Following on from the BBC’s Finding Fame documentary, Getintothis’ Banjo looks back at David Bowie’s pre-fame albums and finds much to fall in love with.
David Bowie was, as we all know, a shape shifting chimera, blessed with a unique ability to stay one step ahead of the zeitgeist, to innovate and to constantly surprise.
Possessed of charisma by the bucketload, Bowie was always destined to be a star. More than that, he was one of the few people deserving of being called a star, someone who suited his fame and warranted his success.
But it was not always like this. David Bowie was not one of those artists who arrive in the public consciousness fully formed, with a look, a sound and a vision of that was ready to explode into our lives. In fact, it was quite the opposite, Bowie struggled.
In his early days there were flops, misfires, novelty records and even a ruthless streak when it came to chasing success. It is easy to form the opinion that, for a while, Bowie would have done just about anything that could be done to become a famous musician.
He chased fame, but no matter how badly he wanted it, it somehow eluded him. Maybe he just hadn’t found a character that would fit with what the public were willing to accept in those days.
Whatever the reason, maybe this allowed Bowie to find his feet away from the spotlight, to grow and to let his muse run free, unfettered by the constraints that doubtless would have been set upon him had he had a teen hit in the early 60s.
Eventually, of course, his talent won out and he went on to define his time more than perhaps any other artist. Unlike some deceased stars, it is not just his death that elevates him to legend, it is his talent.
But the records he made during his early years are not just the desperate attempts at fame that this may make you think, his personality and his character shone through and despite what people would have you believe, he managed to make some extraordinary music.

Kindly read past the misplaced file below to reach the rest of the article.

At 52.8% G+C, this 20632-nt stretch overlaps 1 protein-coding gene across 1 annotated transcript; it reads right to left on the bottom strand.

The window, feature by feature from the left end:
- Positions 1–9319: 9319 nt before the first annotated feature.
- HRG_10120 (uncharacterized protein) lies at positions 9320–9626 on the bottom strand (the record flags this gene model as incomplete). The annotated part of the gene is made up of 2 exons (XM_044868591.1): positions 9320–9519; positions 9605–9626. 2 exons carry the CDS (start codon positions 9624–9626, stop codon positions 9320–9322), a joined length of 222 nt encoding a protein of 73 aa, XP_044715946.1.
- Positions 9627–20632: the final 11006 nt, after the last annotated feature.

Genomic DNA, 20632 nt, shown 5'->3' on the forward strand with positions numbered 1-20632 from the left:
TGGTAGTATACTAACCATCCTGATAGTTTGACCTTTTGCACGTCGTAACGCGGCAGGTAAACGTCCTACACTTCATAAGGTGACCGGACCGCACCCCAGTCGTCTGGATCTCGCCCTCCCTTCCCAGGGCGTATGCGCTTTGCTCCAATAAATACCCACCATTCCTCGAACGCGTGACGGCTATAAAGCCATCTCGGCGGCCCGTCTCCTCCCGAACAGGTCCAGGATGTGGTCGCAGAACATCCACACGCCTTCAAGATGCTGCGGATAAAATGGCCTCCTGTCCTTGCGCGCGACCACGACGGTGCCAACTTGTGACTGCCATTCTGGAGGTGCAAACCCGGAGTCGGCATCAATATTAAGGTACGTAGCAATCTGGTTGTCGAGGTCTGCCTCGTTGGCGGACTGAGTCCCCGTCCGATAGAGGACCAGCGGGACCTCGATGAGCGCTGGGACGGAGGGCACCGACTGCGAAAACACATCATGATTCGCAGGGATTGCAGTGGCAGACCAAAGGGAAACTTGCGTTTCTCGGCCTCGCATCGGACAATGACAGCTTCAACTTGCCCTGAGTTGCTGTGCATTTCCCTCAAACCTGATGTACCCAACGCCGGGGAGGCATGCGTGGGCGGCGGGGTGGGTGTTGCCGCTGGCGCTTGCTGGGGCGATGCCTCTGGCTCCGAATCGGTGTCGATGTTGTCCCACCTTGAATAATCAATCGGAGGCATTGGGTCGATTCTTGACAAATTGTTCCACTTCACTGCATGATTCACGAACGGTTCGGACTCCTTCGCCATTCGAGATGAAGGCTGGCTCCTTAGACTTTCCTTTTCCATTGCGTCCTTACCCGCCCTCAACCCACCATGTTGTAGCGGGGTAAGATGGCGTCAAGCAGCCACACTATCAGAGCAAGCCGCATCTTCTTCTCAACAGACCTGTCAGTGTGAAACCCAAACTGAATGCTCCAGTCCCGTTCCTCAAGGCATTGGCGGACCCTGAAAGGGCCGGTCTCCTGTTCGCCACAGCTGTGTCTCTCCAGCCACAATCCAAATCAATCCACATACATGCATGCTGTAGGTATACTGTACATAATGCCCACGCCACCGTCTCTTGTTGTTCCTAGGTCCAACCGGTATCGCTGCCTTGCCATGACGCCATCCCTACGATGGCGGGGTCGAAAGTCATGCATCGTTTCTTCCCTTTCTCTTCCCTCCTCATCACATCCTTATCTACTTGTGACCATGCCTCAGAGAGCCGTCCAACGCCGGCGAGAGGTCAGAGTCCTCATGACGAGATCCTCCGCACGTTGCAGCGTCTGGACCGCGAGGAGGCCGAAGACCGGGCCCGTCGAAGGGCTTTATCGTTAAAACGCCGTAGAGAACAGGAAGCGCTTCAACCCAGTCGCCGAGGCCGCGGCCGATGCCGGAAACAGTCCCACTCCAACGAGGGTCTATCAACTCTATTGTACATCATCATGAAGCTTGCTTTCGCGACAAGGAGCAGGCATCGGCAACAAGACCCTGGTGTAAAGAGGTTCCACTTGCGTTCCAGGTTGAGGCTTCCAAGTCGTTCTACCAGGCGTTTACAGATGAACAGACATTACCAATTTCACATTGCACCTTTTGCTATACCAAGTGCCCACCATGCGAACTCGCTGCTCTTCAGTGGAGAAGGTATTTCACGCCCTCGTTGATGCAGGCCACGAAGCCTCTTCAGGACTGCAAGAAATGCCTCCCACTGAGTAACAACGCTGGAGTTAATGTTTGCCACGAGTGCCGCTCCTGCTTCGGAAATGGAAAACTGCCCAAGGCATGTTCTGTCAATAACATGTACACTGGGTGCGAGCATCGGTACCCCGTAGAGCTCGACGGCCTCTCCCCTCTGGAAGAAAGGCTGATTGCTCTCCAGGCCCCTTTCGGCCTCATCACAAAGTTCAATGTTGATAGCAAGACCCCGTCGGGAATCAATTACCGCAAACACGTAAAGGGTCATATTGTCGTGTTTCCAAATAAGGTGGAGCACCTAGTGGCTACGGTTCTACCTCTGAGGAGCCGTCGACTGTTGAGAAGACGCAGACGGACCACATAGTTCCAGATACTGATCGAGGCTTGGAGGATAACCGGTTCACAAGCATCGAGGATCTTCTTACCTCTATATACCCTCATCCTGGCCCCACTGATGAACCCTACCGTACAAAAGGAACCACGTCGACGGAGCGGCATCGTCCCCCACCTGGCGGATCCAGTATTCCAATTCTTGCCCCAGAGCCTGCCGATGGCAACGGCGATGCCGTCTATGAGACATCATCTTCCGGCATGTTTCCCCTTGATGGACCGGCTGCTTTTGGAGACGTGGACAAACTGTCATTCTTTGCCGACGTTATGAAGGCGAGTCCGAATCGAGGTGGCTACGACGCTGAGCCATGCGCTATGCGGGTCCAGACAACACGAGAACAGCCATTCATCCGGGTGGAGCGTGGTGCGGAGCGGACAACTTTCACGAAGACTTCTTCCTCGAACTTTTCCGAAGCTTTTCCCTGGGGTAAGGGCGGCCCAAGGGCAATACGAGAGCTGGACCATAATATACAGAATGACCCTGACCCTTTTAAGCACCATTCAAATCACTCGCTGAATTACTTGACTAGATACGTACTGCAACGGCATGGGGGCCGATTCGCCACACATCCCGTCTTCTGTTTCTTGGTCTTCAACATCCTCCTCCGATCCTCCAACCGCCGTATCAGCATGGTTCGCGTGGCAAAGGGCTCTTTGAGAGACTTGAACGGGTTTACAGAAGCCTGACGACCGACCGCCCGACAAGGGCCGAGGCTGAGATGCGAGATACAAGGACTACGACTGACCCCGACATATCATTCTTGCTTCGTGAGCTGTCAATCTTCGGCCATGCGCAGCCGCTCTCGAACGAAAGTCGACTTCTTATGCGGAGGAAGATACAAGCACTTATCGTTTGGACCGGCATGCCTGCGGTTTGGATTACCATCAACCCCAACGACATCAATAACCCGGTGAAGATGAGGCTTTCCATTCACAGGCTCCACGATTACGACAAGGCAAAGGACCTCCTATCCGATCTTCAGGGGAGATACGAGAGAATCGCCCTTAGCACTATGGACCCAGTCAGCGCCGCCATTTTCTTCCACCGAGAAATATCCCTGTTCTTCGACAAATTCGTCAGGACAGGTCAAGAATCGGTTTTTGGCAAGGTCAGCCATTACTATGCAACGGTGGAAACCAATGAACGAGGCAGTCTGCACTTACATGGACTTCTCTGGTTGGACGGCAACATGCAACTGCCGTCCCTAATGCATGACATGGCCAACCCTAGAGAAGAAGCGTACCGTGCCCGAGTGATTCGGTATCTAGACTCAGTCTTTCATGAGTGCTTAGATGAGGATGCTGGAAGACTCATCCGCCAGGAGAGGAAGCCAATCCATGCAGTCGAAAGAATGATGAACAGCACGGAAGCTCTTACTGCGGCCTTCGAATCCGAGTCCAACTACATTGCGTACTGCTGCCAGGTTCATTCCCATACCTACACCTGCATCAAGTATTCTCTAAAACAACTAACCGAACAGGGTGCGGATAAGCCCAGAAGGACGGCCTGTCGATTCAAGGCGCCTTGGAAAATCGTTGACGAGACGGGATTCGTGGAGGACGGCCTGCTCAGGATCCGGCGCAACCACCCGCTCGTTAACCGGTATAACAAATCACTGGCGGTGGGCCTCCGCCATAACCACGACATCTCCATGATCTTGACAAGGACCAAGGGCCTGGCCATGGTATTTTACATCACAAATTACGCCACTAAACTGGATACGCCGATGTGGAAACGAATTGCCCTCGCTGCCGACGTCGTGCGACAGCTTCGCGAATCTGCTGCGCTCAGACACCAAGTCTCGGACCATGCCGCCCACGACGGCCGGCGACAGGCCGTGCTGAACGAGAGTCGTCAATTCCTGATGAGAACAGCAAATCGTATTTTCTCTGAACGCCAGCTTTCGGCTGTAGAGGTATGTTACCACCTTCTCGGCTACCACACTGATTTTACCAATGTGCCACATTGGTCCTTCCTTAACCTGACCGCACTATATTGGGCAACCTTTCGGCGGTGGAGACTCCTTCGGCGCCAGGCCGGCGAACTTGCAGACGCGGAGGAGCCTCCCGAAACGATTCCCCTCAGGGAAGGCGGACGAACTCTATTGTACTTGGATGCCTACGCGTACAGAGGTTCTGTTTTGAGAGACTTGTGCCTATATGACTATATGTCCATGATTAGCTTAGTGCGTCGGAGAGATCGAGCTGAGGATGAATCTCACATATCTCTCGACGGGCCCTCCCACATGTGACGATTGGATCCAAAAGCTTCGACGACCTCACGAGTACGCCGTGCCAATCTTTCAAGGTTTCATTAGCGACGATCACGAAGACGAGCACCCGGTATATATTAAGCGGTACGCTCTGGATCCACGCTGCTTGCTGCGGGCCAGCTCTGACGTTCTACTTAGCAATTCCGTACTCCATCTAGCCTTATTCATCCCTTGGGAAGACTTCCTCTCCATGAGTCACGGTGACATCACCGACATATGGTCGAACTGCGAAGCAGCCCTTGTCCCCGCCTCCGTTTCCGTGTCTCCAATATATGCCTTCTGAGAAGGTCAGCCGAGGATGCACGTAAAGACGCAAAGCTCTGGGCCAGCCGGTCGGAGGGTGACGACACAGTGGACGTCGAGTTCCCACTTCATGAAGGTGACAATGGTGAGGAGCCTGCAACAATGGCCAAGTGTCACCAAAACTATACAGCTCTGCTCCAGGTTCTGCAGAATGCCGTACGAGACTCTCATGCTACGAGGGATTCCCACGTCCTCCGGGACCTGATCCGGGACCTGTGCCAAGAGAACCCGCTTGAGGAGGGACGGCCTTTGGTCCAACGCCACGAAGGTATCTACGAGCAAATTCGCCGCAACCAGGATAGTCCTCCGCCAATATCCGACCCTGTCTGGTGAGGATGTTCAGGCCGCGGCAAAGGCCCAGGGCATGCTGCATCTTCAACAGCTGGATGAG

In fact, some people think his early albums contain some of the best songs he ever made. Early compilation The World of David Bowie became the stuff of legend in late 70s Liverpool. It was one of those records that people either knew about or didn’t. For those that did it provided common ground to bond over, as well as an entry point into Bowie worship.
Ian McCulloch stated that The Bunnymen first found common ground when “we all met in the ladies’ toilets in Eric’s, I think I was fixing me eyelashes or something. Will Sergeant started singing Love Me Till Tuesday, and we realised that Bowie was what inspired all of us.”
The records he created in the adolescent stages of his career cover quirky pop, deep folk, story telling and 60s whimsy. They are all, with the gift of hindsight, unmistakably David Bowie.
Shortly after his sad passing, Getintothis looked at the recordings of Tin Machine and discovered that, beneath the denigration heaped upon it, were good songs with good intentions. Here we look to point out that his early records too are full of delights for his legions of fans, both old and new.
So if you are at all curious about the roots of one of our greatest ever artists, we hope this buyer’s guide will start you on a remarkable, if slightly strange, journey into the past.
Hunky Dory (1971)
This is where you should start your journey into Bowie‘s pre-Ziggy work. Hunky Dory is where Bowie finds himself as an artist. It is many people’s favourite Bowie album, myself included. Hunky Dory is where the real story stars.